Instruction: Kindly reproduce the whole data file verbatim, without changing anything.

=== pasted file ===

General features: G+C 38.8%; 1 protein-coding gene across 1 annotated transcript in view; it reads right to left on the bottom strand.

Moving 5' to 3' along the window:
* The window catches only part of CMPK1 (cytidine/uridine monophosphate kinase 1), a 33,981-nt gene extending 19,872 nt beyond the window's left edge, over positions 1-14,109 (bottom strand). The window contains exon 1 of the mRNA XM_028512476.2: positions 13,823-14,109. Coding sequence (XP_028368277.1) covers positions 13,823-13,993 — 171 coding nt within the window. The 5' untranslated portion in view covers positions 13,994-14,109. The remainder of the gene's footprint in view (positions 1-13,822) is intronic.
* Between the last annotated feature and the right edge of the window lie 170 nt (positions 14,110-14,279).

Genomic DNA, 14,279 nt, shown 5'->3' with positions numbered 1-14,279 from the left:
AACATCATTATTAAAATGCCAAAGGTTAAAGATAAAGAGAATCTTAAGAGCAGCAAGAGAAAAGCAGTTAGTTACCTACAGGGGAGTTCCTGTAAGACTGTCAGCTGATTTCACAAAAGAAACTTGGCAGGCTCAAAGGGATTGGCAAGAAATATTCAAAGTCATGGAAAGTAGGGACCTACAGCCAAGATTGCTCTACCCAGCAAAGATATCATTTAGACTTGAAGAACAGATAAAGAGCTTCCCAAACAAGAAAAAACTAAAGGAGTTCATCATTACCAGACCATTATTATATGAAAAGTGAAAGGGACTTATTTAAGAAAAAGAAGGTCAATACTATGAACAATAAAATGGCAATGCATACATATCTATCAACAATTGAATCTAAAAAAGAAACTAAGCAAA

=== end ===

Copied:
General features: G+C 38.8%; 1 protein-coding gene across 1 annotated transcript in view; it reads right to left on the bottom strand.

Moving 5' to 3' along the window:
* The window catches only part of CMPK1 (cytidine/uridine monophosphate kinase 1), a 33,981-nt gene extending 19,872 nt beyond the window's left edge, over positions 1-14,109 (bottom strand). The window contains exon 1 of the mRNA XM_028512476.2: positions 13,823-14,109. Coding sequence (XP_028368277.1) covers positions 13,823-13,993 — 171 coding nt within the window. The 5' untranslated portion in view covers positions 13,994-14,109. The remainder of the gene's footprint in view (positions 1-13,822) is intronic.
* Between the last annotated feature and the right edge of the window lie 170 nt (positions 14,110-14,279).

Genomic DNA, 14,279 nt, shown 5'->3' with positions numbered 1-14,279 from the left:
AACATCATTATTAAAATGCCAAAGGTTAAAGATAAAGAGAATCTTAAGAGCAGCAAGAGAAAAGCAGTTAGTTACCTACAGGGGAGTTCCTGTAAGACTGTCAGCTGATTTCACAAAAGAAACTTGGCAGGCTCAAAGGGATTGGCAAGAAATATTCAAAGTCATGGAAAGTAGGGACCTACAGCCAAGATTGCTCTACCCAGCAAAGATATCATTTAGACTTGAAGAACAGATAAAGAGCTTCCCAAACAAGAAAAAACTAAAGGAGTTCATCATTACCAGACCATTATTATATGAAAAGTGAAAGGGACTTATTTAAGAAAAAGAAGGTCAATACTATGAACAATAAAATGGCAATGCATACATATCTATCAACAATTGAATCTAAAAAAGAAACTAAGCAAA